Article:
I am not exaggerating when I say that knowing my units of measurement and conversion factors literally saved my life.
A few years back, we were living in a foreign country and my appendix flared up. Long story short, it had to be removed . . . quickly. There was no time to weigh me beforehand, so the anesthesiologist asked me how much I weighed.
And I gave my answer in pounds . . . only they didn't use pounds in that particular country. They used the metric system, which meant that my weight should be given in kilograms.
The doctor replied that there was no way I weighed that much. This time she asked, "What is your weight in kilos?"
Uhhhh . . .
And that's when my high school chemistry teacher flashed into my mind's eye - 1 kilo equals 2.2 pounds.
I did a bit of quick math in my head and answered her question. Luckily my math was right, the anesthesiologist was able to give me the right dose for surgery, and I'm here today partly because I knew how to convert pounds to kilograms in a moment.
Now, I know that my story is a bit dramatic and not all of your students will be in a foreign country needing to convert their weight in an emergency situation. But units of measurement and knowing how to convert them is super important to science.
So, I wanted to take a moment to share a bit more about units, along with some of the key conversion factors your students should memorize. And, then we'll wrap it all up with a free printable you can use with your students to practice all this.
Sound good? Let's dig in!
I am a bit of a stickler on units of measurement thanks to my high school chemistry teacher. She always told us that a number in chemistry meant nothing without its units, which is so true.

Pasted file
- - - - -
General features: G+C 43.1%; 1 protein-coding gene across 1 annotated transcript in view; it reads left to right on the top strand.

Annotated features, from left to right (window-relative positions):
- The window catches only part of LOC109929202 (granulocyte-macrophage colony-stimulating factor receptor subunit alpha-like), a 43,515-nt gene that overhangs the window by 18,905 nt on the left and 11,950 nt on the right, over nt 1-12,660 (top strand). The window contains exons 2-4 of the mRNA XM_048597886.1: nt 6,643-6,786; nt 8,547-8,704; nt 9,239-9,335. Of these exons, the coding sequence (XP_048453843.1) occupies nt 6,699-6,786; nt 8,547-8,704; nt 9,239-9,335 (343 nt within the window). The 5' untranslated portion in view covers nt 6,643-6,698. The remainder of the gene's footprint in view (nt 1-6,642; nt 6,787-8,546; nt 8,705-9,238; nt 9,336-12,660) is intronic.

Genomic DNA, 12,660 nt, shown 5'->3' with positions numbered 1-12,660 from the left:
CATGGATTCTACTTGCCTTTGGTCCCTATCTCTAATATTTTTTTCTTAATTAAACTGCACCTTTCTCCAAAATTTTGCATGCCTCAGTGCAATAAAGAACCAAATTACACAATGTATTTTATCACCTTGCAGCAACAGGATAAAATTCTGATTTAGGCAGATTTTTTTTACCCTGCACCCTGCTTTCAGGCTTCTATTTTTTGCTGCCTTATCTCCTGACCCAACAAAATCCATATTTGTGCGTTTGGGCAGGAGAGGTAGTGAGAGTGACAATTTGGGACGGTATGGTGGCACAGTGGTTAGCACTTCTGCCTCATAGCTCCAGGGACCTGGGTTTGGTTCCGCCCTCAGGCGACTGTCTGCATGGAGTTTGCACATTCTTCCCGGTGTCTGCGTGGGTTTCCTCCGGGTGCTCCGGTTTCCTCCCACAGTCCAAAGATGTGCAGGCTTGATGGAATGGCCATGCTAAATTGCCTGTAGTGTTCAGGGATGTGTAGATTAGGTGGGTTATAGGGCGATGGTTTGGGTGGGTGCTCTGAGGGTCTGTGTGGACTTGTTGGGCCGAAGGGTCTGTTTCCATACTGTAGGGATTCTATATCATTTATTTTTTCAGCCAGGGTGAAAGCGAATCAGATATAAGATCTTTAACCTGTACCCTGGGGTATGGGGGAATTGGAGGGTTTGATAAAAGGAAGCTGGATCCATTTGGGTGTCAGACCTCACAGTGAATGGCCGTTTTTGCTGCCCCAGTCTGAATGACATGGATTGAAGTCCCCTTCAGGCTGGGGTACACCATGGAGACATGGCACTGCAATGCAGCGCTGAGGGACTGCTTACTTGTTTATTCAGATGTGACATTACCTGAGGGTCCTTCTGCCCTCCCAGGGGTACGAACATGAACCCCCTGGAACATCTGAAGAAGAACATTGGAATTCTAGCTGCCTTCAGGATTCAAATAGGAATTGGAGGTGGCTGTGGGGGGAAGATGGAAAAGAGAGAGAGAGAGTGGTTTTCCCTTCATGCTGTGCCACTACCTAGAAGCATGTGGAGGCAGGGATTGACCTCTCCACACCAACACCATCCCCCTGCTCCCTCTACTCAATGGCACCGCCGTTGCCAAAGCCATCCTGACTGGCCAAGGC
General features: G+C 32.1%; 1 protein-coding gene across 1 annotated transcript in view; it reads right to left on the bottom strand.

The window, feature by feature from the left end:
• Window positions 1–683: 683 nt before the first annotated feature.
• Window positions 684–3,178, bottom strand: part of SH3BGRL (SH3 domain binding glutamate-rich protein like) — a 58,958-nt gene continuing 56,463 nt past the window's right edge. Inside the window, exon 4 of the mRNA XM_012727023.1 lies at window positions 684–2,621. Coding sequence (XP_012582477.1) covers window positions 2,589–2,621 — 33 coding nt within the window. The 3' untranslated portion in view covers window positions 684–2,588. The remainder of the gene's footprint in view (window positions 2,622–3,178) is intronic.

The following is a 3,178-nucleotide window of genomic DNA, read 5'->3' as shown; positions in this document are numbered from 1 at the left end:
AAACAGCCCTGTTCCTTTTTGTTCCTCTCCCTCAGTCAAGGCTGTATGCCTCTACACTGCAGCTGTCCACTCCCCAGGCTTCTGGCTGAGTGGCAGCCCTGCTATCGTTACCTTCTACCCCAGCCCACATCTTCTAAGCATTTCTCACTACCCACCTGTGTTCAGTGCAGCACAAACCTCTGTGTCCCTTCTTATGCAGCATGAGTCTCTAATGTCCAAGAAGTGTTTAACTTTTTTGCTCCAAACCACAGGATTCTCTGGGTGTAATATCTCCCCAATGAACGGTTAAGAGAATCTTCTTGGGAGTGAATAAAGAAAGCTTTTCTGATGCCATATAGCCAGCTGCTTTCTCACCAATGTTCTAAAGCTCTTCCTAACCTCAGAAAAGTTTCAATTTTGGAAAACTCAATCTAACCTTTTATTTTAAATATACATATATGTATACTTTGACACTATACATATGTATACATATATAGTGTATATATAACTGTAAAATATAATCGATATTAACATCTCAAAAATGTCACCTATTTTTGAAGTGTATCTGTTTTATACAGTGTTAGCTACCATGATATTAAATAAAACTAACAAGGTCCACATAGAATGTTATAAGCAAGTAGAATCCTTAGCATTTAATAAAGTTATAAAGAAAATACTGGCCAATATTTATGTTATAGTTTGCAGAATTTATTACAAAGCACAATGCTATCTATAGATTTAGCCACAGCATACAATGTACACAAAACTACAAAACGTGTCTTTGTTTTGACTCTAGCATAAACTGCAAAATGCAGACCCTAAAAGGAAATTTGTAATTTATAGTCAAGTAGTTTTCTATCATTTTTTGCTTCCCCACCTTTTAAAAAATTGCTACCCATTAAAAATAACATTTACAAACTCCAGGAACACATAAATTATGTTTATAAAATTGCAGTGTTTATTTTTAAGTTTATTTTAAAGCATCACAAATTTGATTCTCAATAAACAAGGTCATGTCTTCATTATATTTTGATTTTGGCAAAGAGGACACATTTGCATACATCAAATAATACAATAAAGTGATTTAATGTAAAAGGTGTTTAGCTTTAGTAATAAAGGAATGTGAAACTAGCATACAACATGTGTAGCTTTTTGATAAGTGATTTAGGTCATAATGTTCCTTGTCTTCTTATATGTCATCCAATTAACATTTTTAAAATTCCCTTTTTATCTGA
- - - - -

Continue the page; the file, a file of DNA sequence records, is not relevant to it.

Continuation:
After all, if I say that I need 2 of sugar for a recipe, do you know if I mean 2 tablespoons, 2 grams, 2 cups or 2 kilos?
That’s why from the very first time I introduce measurements to my students I always emphasize the importance of not forgetting to write the units. I know from experience how key it is to lay a foundation for remembering these units of measurement early on.
Knowing the units of measurement that correspond with a number can give you so much more information than a digit sitting there by itself. Units can:
In a nutshell, the unit of measurement in science serves as the supporting pillar upon which a number rests.
There are two main systems of measurement used in today’s nations:
In the US, the SAE system of units is more widely used on consumer products and in industrial manufacturing, while the metric system is more widely used in science, medicine, and government.
So, it’s especially important for American students to be familiar with both systems. Even so, every student should know how to convert measurements inside of their most commonly used system of measurement. In other words, students should be familiar with knowing how to convert grams to kilograms or ounces to pounds.
Normally, these conversion factors are taught as a part of their math program. But, I also recommend that have your students memorize several basic conversion factors between the two systems as part of their science plan.
Here’s what every student should know:
With the global flow of information that occurs these days, it is very important for students to learn these most basic conversion factors.
Want a free set of worksheets to practice these conversions along with a conversion factor cheat sheet? Here you go:
The beauty of fall and chemistry collide in this STEAM activity perfect for fall science! Click "Read More" to see the directions.
Balance is key to keeping us upright. Click "Read More" to get a simple STEM lesson on balance, along with directions to make a balance tower!
Did you know that petrified rock is actually a fossil? Click "Read More" to see a simple STEM lesson about petrified rock and make your own petrified sponge!